This is an opinion piece written by BrexitGlory, who serves as the Chancellor of the Duchy of Lancaster and as Business Secretary.
This week in parliament my Right Honourable friend, the Environment Secretary, introduced a bill to reform the railways that I had co-authored with him as Transport Secretary, in the previous government. What was interesting was the total lack of Labour opposition bar one speech, made by the shadow minister for the cabinet office. He delivered a substantial speech opposing the bill, it was a pity the debate closed before I could take it apart. So in this article I shall do just that, and shine a light onto the illusions that Labour have spun up to justify their opposition.
>Firstly I must ask, but why did so many on the benches opposite vote for a bill they knew was incomplete and would require another bill to be submitted for the provisions in the original bill to be implementable?
It’s funny that this argument in the speech, as it is typically the last to be made with it being a sure sign of scrapping at the bottom of the barrel. It is true that this bill amends a previous piece of legislation, it also repeals other pieces of legislation and puts in new regulations and powers at the same time. I don’t see anything wrong with that. It’s a wholly ridiculous argument to suggest that we shouldn’t fix issues as they arise – though that does seem to be the leader of the opposition’s approach to fixing the Labour party.
>I would like to remind the house of what happened last time our railways were under the control of private firms. In 20 years the average prices of tickets increased between two and three times the rate of inflation depending on the routes.
There is a key part of this point: “depending on the routes”. The phrase of spin cheekily snuck in at the end. Yes it is true that some very obscure routes have seen fare rises, but this doesn’t represent the national picture, the majority of fares have not risen 200%-300% above inflation after privatisation. In fact, the average annual real terms increase between privatisation in 1995 and nationalisation in 2014 was only 1.2%; this compares to a 2.2% increase under the last 15 years of nationalised British rail before 1995.
Do not let Labour fool you.
>I am well aware that neither this bill nor the other one passed recently technically prevents this practice of heavy subsidization to continue
This is a strange argument to take given that Labour back the government monopoly, 100% tax-payer and ticket-payer funded, as opposed to incentivising private companies to invest in services.
>the Government has already admitted they will have to continue to funnel plentiful funding in Network Rail
Well yes, of course we will continue to invest in our national infrastructure. Privatising the rail operators has nothing to do with ownership of the national infrastructure. This is just Labour complaining for complaining sake. Would they rather us not invest in the national infrastructure?
>We should be encouraging citizens to switch to rail for any form of travelling amongst other things.
Absolutely, and we have already proven that prices rise far slower with privatisation than they do under nationalisation, removing a key blocker to using rail. However I can go further. According to this graph, passenger numbers sky-rocketed after privatisation. The privatised services were speedy to meet the demands of the modern growing economy, while keeping fare prices lower than they otherwise would be; and at the same time not over-burdening the taxpayer.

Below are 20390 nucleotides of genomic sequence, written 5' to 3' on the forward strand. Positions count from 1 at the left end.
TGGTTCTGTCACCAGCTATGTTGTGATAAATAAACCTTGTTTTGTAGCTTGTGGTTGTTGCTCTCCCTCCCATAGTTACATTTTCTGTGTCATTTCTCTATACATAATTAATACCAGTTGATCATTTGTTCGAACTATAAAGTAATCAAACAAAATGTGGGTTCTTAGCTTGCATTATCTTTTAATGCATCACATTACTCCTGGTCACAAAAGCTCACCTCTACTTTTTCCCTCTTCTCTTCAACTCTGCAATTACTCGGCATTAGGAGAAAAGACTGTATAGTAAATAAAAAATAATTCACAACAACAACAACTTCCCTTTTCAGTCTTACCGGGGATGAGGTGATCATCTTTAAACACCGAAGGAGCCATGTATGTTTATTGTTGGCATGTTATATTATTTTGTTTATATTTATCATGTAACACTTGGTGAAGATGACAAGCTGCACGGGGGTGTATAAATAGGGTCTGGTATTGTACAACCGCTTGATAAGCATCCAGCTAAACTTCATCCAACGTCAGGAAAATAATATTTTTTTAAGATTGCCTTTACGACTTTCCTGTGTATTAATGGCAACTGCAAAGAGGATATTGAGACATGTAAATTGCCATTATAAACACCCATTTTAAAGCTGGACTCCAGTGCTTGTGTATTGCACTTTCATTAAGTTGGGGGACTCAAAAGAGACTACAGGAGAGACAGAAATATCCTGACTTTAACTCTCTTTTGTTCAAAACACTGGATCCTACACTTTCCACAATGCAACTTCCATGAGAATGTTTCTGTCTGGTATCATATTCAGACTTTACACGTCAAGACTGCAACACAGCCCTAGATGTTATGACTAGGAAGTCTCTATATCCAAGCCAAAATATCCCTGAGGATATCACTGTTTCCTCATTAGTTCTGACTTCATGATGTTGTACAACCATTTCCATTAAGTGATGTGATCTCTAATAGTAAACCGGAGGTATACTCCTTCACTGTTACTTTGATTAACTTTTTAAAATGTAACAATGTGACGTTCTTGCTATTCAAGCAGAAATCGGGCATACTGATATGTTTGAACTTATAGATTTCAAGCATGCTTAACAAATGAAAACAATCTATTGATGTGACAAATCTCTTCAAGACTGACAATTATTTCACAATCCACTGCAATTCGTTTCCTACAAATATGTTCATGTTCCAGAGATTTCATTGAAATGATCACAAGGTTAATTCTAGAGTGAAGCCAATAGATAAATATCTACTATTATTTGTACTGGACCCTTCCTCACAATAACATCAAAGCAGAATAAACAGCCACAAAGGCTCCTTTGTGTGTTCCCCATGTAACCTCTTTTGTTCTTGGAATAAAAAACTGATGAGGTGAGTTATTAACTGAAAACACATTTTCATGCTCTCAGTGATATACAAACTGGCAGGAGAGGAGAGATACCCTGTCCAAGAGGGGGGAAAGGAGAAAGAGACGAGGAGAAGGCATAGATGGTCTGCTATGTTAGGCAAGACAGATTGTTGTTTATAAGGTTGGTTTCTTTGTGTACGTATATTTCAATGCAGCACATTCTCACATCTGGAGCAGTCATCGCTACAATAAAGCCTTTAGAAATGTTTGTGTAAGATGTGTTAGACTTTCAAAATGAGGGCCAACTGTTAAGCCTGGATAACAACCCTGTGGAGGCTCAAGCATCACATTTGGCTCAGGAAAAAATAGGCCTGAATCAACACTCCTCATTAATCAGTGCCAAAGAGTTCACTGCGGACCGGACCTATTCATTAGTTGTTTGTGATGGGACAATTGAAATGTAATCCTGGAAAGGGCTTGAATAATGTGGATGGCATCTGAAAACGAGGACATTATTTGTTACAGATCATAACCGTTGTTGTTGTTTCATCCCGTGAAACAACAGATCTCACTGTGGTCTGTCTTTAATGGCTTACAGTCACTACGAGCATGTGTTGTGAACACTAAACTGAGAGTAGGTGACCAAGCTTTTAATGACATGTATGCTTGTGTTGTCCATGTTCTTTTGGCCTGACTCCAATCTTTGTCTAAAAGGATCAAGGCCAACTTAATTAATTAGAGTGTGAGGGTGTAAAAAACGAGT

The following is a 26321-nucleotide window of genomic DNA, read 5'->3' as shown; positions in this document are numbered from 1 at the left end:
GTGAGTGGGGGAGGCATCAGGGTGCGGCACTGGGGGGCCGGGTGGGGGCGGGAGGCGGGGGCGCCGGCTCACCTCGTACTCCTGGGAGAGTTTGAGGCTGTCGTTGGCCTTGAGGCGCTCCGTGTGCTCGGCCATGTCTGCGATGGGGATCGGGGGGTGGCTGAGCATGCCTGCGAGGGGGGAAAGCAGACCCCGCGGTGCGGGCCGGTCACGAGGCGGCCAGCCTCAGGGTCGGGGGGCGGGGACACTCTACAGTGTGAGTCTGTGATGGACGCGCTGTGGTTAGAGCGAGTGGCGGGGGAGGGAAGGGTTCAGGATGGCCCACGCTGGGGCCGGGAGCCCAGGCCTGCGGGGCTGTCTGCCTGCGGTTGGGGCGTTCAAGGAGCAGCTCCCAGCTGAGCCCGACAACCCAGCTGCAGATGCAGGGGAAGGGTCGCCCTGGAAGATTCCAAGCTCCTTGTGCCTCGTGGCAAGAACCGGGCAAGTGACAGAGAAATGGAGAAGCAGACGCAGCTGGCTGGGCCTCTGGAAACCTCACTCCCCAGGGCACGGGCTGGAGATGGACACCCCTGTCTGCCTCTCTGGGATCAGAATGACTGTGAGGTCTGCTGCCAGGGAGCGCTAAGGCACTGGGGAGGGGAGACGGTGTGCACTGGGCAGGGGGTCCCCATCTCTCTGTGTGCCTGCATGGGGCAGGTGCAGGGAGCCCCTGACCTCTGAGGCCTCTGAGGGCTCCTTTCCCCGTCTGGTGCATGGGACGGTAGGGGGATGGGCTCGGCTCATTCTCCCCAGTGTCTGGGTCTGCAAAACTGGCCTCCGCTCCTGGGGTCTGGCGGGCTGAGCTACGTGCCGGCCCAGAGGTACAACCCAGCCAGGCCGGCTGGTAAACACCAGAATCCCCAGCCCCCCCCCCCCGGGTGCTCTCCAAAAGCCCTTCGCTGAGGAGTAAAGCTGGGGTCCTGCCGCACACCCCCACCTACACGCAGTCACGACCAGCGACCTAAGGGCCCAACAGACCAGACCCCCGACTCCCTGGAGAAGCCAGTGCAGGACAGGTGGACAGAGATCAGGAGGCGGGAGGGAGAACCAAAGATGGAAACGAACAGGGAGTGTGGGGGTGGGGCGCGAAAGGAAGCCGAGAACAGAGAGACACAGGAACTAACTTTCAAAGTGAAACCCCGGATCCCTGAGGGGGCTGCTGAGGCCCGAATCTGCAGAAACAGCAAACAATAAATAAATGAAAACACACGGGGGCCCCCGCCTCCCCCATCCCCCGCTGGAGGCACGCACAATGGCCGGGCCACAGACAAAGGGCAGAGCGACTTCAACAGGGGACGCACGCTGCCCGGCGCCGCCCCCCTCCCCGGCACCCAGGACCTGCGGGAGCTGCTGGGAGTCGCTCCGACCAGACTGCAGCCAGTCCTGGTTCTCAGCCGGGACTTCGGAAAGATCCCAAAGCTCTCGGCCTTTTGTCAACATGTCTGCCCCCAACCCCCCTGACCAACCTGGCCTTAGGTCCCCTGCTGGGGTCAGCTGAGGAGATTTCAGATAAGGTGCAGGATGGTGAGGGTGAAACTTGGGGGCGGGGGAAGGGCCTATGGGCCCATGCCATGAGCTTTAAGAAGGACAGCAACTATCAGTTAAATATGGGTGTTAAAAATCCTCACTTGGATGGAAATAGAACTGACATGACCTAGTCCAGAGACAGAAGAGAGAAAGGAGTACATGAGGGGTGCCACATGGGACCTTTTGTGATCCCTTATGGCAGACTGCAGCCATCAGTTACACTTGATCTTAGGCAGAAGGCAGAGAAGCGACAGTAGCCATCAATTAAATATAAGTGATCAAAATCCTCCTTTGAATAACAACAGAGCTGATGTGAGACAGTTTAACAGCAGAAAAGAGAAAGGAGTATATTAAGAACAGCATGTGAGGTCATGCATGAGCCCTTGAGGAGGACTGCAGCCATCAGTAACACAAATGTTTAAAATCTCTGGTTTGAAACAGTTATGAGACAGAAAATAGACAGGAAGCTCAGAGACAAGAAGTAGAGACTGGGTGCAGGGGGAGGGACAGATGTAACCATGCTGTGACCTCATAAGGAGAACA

>As of now if a point were to break a team of technicians would be sent to fix it and that would be the end of it. With this system a team of accountants would also have to work out precisely by how much trains were delayed and how much compensation is owed to train operators.
At this point the member’s speech is just getting silly. Yes, it is true that the new system includes a process to work out who is to blame for a delay; just like the old system did! Are labour suggesting we don’t improve upon delays? The reason why delay attribution is no longer the responsibility of Network Rail, is to allow the delay attribution system to be unbiased. In the past, Network Rail have caused many major delays, and simply just not attributed it to themselves. The rail reforms put forward will create an intelligent system, based on the foundations of competition and continual improvement of service.
>Again, the separate teams, possible new depots and lower efficiency will simply result in greater costs to the railway users.
New depots to accommodate a growing industry? Oh the horror! Not to mention that at no point do they mention efficiency in their speech nor do they justify why the new system would be less efficient; a claim with no back up.
Other than this speech filled with errors and inconsistencies, I don’t quite understand why Labour are opposed. Should we just not invest in our national infrastructure? Shall we have less trains? Less competition? Higher fares and reduced capacity? The decision is very clear, and I am very happy that the house is set to support the right decision, and that is going ahead with the reforms regardless of Labour’s illusions.
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